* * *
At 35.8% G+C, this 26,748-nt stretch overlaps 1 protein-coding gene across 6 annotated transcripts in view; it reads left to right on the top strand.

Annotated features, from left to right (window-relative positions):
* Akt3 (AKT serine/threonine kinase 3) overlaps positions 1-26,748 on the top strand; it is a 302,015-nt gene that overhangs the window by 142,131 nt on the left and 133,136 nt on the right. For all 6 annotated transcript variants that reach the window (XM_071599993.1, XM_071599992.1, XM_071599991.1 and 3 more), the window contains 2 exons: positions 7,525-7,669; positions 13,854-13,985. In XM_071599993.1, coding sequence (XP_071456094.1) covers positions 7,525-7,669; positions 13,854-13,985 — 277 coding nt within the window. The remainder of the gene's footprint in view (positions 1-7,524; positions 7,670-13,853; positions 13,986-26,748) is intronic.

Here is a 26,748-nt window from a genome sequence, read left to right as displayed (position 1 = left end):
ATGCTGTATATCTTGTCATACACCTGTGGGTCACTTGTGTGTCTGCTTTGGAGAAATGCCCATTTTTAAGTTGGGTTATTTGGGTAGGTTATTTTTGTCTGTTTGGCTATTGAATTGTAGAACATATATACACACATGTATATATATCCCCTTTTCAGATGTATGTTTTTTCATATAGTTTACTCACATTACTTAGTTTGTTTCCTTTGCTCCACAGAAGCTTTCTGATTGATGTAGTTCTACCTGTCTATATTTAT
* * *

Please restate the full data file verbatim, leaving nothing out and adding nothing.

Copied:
At 35.8% G+C, this 26,748-nt stretch overlaps 1 protein-coding gene across 6 annotated transcripts in view; it reads left to right on the top strand.

Annotated features, from left to right (window-relative positions):
* Akt3 (AKT serine/threonine kinase 3) overlaps positions 1-26,748 on the top strand; it is a 302,015-nt gene that overhangs the window by 142,131 nt on the left and 133,136 nt on the right. For all 6 annotated transcript variants that reach the window (XM_071599993.1, XM_071599992.1, XM_071599991.1 and 3 more), the window contains 2 exons: positions 7,525-7,669; positions 13,854-13,985. In XM_071599993.1, coding sequence (XP_071456094.1) covers positions 7,525-7,669; positions 13,854-13,985 — 277 coding nt within the window. The remainder of the gene's footprint in view (positions 1-7,524; positions 7,670-13,853; positions 13,986-26,748) is intronic.

Here is a 26,748-nt window from a genome sequence, read left to right as displayed (position 1 = left end):
ATGCTGTATATCTTGTCATACACCTGTGGGTCACTTGTGTGTCTGCTTTGGAGAAATGCCCATTTTTAAGTTGGGTTATTTGGGTAGGTTATTTTTGTCTGTTTGGCTATTGAATTGTAGAACATATATACACACATGTATATATATCCCCTTTTCAGATGTATGTTTTTTCATATAGTTTACTCACATTACTTAGTTTGTTTCCTTTGCTCCACAGAAGCTTTCTGATTGATGTAGTTCTACCTGTCTATATTTAT